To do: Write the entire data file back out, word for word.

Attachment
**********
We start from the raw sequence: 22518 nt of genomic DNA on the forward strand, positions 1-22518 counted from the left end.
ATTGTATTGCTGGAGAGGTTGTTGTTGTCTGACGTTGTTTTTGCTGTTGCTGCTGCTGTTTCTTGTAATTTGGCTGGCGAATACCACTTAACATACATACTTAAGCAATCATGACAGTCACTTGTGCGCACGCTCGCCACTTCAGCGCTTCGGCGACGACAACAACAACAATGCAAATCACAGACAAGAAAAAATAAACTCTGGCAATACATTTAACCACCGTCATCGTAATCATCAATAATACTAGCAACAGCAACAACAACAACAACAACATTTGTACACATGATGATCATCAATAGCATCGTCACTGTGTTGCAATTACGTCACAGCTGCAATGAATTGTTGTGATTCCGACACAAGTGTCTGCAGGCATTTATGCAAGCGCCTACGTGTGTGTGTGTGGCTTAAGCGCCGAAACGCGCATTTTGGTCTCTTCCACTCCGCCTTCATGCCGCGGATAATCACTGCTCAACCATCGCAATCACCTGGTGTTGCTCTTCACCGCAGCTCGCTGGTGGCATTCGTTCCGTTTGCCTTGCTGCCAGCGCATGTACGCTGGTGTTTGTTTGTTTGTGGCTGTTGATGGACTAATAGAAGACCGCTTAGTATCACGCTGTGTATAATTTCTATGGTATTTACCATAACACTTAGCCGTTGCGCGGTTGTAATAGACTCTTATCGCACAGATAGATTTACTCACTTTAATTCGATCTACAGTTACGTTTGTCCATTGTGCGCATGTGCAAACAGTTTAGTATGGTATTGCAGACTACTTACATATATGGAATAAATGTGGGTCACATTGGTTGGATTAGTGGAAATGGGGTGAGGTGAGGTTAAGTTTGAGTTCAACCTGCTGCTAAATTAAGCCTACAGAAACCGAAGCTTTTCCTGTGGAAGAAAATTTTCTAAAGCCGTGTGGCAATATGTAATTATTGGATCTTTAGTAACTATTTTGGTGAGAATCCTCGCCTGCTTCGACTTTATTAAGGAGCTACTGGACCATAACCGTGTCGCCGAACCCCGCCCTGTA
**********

We start from the raw sequence: 22518 nt of genomic DNA on the forward strand, positions 1-22518 counted from the left end.
ATTGTATTGCTGGAGAGGTTGTTGTTGTCTGACGTTGTTTTTGCTGTTGCTGCTGCTGTTTCTTGTAATTTGGCTGGCGAATACCACTTAACATACATACTTAAGCAATCATGACAGTCACTTGTGCGCACGCTCGCCACTTCAGCGCTTCGGCGACGACAACAACAACAATGCAAATCACAGACAAGAAAAAATAAACTCTGGCAATACATTTAACCACCGTCATCGTAATCATCAATAATACTAGCAACAGCAACAACAACAACAACAACATTTGTACACATGATGATCATCAATAGCATCGTCACTGTGTTGCAATTACGTCACAGCTGCAATGAATTGTTGTGATTCCGACACAAGTGTCTGCAGGCATTTATGCAAGCGCCTACGTGTGTGTGTGTGGCTTAAGCGCCGAAACGCGCATTTTGGTCTCTTCCACTCCGCCTTCATGCCGCGGATAATCACTGCTCAACCATCGCAATCACCTGGTGTTGCTCTTCACCGCAGCTCGCTGGTGGCATTCGTTCCGTTTGCCTTGCTGCCAGCGCATGTACGCTGGTGTTTGTTTGTTTGTGGCTGTTGATGGACTAATAGAAGACCGCTTAGTATCACGCTGTGTATAATTTCTATGGTATTTACCATAACACTTAGCCGTTGCGCGGTTGTAATAGACTCTTATCGCACAGATAGATTTACTCACTTTAATTCGATCTACAGTTACGTTTGTCCATTGTGCGCATGTGCAAACAGTTTAGTATGGTATTGCAGACTACTTACATATATGGAATAAATGTGGGTCACATTGGTTGGATTAGTGGAAATGGGGTGAGGTGAGGTTAAGTTTGAGTTCAACCTGCTGCTAAATTAAGCCTACAGAAACCGAAGCTTTTCCTGTGGAAGAAAATTTTCTAAAGCCGTGTGGCAATATGTAATTATTGGATCTTTAGTAACTATTTTGGTGAGAATCCTCGCCTGCTTCGACTTTATTAAGGAGCTACTGGACCATAACCGTGTCGCCGAACCCCGCCCTGTA